The United States and Switzerland have long been described as “Sister Republics”—a term that symbolizes their deep and abiding partnership. Sharing common democratic values, the rule of law, free-market ideas, and even similar constitutions, the two nations have a proven record of a dynamic partnership on many critical issues. This Alpine country, despite its small size, is highly influential on a variety of economic and strategic issues important to America.
And no one shaped the relationship between the U.S. and Switzerland in recent decades more effectively than Faith Ryan Whittlesey, a top aide to President Ronald Reagan and America’s two-time consummate ambassador to Switzerland. As a respected Swiss magazine succinctly summed up, Whittlesey was “the ambassador who cultivated the strongest relations between Switzerland and America since the Second World War.”
Reflecting that unique relationship, Abby Spencer Moffat, a long-time member of The Heritage Foundation board of trustees, and her mother, Diana Davis Spencer, were recently honored with the inaugural Ambassador Faith Whittlesey Leadership Award by the American Swiss Foundation.
Accepting the inaugural leadership award, Davis Spencer highlighted that “Faith was such an inspiration and force that brought our two countries together.”
Today, Whittlesey’s legacy of advancing U.S.-Swiss ties is reflected in the dynamic and mutually beneficial relations between the two countries.
Whittlesey once noted, “The importance of Switzerland far exceeds its size.” Switzerland is one of the most advanced and capable free market economies. According to The Heritage Foundation’s annual Index of Economic Freedom, which measures the entrepreneurial environments of 186 economies around the world, Switzerland, the world’s second-freest economy, tops the rankings in Europe.
On a similar note, The Economist described Switzerland, “Just as the small mountain village punches far above its weight as a talking-shop [a place where things are discussed but no decisions or actions are taken], Switzerland has prospered as a haven for businesses far beyond what might be expected of a small, landlocked country with few natural resources.” The weekly magazine pointed out “common sense” and “low taxes” were “the secret sauce” of the Alpine nation.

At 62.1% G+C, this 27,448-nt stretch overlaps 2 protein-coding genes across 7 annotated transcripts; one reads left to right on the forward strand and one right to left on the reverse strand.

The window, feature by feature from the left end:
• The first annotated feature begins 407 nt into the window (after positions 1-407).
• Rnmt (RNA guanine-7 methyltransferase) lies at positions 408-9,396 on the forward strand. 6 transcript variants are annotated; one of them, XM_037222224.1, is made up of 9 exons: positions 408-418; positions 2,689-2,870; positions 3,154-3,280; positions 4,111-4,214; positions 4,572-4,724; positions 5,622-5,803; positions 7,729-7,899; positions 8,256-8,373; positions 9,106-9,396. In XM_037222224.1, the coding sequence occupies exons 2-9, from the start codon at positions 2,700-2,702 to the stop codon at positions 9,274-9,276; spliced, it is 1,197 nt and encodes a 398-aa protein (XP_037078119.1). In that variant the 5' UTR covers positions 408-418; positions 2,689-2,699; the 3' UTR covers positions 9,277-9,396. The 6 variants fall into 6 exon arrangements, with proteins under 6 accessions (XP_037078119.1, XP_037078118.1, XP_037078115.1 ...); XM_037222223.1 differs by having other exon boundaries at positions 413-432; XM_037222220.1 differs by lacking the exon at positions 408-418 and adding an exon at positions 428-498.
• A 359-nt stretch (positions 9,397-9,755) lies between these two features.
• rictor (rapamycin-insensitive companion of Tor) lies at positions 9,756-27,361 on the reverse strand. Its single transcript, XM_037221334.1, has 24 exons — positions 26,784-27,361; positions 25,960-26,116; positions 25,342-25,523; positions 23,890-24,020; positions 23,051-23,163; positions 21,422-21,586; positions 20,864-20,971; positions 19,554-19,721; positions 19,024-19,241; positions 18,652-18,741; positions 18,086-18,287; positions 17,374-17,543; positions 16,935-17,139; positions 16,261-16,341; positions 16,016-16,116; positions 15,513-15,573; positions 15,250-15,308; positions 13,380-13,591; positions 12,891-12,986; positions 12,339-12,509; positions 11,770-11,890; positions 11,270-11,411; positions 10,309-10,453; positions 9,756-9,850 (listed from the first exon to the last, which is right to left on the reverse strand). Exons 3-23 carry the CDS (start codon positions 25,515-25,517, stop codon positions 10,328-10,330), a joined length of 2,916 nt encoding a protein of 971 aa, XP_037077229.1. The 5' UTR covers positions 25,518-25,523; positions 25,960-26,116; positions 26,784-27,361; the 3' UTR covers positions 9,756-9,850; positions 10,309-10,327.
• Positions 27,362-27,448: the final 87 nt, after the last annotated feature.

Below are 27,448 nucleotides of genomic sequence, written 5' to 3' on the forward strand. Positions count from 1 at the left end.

It is notable and welcome that Switzerland and the United States have made great strides in deepening economic and business ties. America is one of Switzerland’s largest trading partners worldwide, the most important destination for Swiss exports and direct investments abroad, and a vital hub for education and research.
More specifically on the economic front, American and Swiss companies work together to produce cutting-edge and high-quality pharmaceuticals, aerospace components, machinery, and equipment that flow in both directions and make the two economies more productive and competitive with the world as dynamic, value-adding partners.
The two allies are closely linked, with mutually beneficial trade and investments through numerous subsidiaries of Swiss and U.S. companies. Some 500 Swiss companies operate in the U.S. and are directly responsible for the creation of more than 250,000 U.S. jobs.
In her acceptance remarks for the leadership award, Moffat honored Whittlesey by saying she embodied her boss’—President Ronald Reagan’s—thoughtful wisdom that “the greatest leader is not necessarily the one who does the greatest things. He is the one that gets the people to do the greatest things.”
Indeed, such pragmatic leadership of adding and multiplying, not subtracting and dividing, was ably demonstrated in Whittlesey’s diplomacy and has been the foundation of the American-Swiss partnership and will remain so as the two nations move forward together.
This piece originally appeared in The Daily Signal